Mutual funds meet shareholder redemptions with cash on hand or by selling assets. Tabke says this usually works but that a flood of redemptions can cause problems.

"A fund that is forced to liquidate securities quickly to meet redemption requests is particularly vulnerable when they hold underlying securities that do not offer the same liquidity, and when those securities turn out to be more difficult to sell than expected," she says.

She cites Third Avenue's Focused Credit Fund ( TFCIX ), which ran into trouble in late 2015 and refused additional redemptions because it could not raise enough cash on illiquid assets.

[See: The 10 Best REIT ETFs on the Market .]

Even if a fund has a good method for valuing illiquid assets, prices can change dramatically with new information, says Anthony D. Criscuolo, portfolio manager with Palisades Hudson Financial Group in Fort Lauderdale, Florida.

"If a mutual fund owns a large position in an illiquid asset which has a significant valuation markdown, it could negatively impact the fund's (net asset value) and trigger shareholder redemptions," he says. "But the fund may not be able, or willing, to sell the illiquid asset at the depressed price, if it is able to sell it at all. Thus, the fund would need to sell other liquid holdings to meet the redemptions, which leaves the illiquid position as a larger portion of the fund overall."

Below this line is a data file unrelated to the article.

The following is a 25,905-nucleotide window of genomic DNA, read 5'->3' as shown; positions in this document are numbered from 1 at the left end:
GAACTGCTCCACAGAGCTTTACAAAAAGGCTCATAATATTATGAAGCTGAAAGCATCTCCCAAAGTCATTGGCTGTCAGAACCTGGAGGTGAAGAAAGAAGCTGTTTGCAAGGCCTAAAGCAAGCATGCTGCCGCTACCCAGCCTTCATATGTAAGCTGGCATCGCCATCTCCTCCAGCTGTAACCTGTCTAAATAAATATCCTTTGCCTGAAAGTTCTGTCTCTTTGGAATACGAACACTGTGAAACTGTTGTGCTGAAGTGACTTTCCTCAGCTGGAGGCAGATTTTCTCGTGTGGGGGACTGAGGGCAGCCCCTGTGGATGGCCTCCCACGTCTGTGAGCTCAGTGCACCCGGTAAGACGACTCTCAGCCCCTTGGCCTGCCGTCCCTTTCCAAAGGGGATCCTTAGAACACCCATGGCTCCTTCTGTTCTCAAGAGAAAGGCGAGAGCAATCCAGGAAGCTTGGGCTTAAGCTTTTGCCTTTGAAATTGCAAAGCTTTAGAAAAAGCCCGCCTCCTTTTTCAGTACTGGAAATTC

Securities regulations limit illiquid assets in ordinary funds to 15 percent of the holdings, Tabke says. These "Level 3" holdings are valued by the fund itself because "there is not an active market or a closely comparable instrument to price," she says. Level 1 securities are actively traded and therefore easily priced. Level 2 means securities that are not as actively traded but can be priced based on other securities.

ETFs work differently from ordinary mutual funds , which may have to sell holdings to meet redemptions. When an ETF investor wants out, she simply sells to another investor, as with stocks. So ETFs do not need to unload assets to raise cash for redemptions. Also, ETFs deal with a type of market maker whose role is to buy and sell assets when the ETF wants to – if a large swing in demand for ETF shares creates a need to add to reduce the shares in circulation, for instance.

How can investors protect themselves from mispricing and liquidity risk? The first safeguard, Yung says, is that old standby, diversification. The more holdings you have, the less likely one can do you real harm.

He also suggests making sure that the fund is audited by an outside firm at least once a year.

Of course, investors should be especially wary of funds that hold non-mainstream assets like obscure foreign stocks and bonds, bank loans or real estate. Ask how much of the fund is in Level 3 holdings, or could not be liquidated in five to seven days.

Investors should look closely at a fund's prospectus to see what limits it has on illiquid securities, and should take a close look at the holdings and ask a fund rep to explain any illiquid positions, Criscuolo says.

[See: 12 Steps Toward a Strong 401(k) .]

"If the exposure is too large, it should be a red flag," he says.